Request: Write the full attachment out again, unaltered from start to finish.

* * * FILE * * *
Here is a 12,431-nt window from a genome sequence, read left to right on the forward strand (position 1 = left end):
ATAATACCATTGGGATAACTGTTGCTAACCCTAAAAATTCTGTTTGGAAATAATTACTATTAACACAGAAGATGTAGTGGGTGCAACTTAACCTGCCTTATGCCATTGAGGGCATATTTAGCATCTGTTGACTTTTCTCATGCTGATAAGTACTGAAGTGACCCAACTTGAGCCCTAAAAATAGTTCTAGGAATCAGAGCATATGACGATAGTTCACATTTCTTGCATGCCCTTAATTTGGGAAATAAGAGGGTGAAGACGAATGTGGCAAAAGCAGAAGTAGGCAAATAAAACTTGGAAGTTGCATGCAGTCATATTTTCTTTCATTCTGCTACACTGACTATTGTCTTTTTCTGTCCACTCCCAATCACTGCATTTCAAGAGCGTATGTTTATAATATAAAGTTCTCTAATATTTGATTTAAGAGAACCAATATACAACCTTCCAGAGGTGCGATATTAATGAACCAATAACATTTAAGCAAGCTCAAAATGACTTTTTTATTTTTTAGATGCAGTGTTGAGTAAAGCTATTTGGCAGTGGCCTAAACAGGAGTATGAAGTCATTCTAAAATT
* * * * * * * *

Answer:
Here is a 12,431-nt window from a genome sequence, read left to right on the forward strand (position 1 = left end):
ATAATACCATTGGGATAACTGTTGCTAACCCTAAAAATTCTGTTTGGAAATAATTACTATTAACACAGAAGATGTAGTGGGTGCAACTTAACCTGCCTTATGCCATTGAGGGCATATTTAGCATCTGTTGACTTTTCTCATGCTGATAAGTACTGAAGTGACCCAACTTGAGCCCTAAAAATAGTTCTAGGAATCAGAGCATATGACGATAGTTCACATTTCTTGCATGCCCTTAATTTGGGAAATAAGAGGGTGAAGACGAATGTGGCAAAAGCAGAAGTAGGCAAATAAAACTTGGAAGTTGCATGCAGTCATATTTTCTTTCATTCTGCTACACTGACTATTGTCTTTTTCTGTCCACTCCCAATCACTGCATTTCAAGAGCGTATGTTTATAATATAAAGTTCTCTAATATTTGATTTAAGAGAACCAATATACAACCTTCCAGAGGTGCGATATTAATGAACCAATAACATTTAAGCAAGCTCAAAATGACTTTTTTATTTTTTAGATGCAGTGTTGAGTAAAGCTATTTGGCAGTGGCCTAAACAGGAGTATGAAGTCATTCTAAAATT